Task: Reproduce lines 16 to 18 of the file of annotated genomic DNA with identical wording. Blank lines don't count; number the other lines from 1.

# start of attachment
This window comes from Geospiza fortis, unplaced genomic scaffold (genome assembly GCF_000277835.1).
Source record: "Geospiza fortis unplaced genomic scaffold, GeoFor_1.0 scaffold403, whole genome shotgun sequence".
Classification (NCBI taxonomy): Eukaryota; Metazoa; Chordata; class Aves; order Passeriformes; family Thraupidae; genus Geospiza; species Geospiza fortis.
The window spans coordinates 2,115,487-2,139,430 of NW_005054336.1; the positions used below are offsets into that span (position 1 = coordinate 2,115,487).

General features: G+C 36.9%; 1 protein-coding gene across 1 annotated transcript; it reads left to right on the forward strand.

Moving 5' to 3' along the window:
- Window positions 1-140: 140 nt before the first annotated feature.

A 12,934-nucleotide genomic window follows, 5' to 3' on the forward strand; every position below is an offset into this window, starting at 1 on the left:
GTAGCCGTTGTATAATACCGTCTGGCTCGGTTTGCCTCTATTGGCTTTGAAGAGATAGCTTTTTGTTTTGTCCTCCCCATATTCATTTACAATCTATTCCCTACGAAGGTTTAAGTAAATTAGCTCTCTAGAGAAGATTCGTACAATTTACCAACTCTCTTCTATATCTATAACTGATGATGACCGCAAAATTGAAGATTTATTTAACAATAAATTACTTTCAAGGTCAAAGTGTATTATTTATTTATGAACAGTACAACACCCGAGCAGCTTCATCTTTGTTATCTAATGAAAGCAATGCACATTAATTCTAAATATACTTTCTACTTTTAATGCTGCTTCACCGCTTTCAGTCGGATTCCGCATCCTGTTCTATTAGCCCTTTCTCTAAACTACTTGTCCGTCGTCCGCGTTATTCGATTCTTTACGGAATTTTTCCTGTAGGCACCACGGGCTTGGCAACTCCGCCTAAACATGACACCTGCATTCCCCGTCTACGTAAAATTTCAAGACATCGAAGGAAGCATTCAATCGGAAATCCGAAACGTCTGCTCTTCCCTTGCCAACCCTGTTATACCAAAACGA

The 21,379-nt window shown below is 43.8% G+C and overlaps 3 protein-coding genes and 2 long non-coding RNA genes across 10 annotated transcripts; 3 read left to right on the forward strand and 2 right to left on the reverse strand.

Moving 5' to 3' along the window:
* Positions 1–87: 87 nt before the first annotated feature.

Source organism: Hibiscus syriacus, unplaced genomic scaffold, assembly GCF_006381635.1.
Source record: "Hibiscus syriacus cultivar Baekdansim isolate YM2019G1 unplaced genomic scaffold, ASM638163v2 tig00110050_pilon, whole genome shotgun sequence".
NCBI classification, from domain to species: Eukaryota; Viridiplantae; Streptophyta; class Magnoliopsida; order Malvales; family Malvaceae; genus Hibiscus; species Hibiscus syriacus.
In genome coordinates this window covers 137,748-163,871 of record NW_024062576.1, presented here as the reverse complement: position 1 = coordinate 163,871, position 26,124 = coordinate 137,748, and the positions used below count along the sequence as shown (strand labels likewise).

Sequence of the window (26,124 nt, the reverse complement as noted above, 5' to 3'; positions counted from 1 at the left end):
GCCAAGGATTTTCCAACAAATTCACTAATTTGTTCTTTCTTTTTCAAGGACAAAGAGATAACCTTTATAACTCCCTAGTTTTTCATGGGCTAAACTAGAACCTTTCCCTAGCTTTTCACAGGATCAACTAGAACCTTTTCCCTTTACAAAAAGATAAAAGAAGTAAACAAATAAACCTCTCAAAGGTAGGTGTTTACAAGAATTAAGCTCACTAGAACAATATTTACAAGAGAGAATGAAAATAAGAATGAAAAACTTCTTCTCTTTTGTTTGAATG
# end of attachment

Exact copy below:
In genome coordinates this window covers 137,748-163,871 of record NW_024062576.1, presented here as the reverse complement: position 1 = coordinate 163,871, position 26,124 = coordinate 137,748, and the positions used below count along the sequence as shown (strand labels likewise).

Sequence of the window (26,124 nt, the reverse complement as noted above, 5' to 3'; positions counted from 1 at the left end):
GCCAAGGATTTTCCAACAAATTCACTAATTTGTTCTTTCTTTTTCAAGGACAAAGAGATAACCTTTATAACTCCCTAGTTTTTCATGGGCTAAACTAGAACCTTTCCCTAGCTTTTCACAGGATCAACTAGAACCTTTTCCCTTTACAAAAAGATAAAAGAAGTAAACAAATAAACCTCTCAAAGGTAGGTGTTTACAAGAATTAAGCTCACTAGAACAATATTTACAAGAGAGAATGAAAATAAGAATGAAAAACTTCTTCTCTTTTGTTTGAATG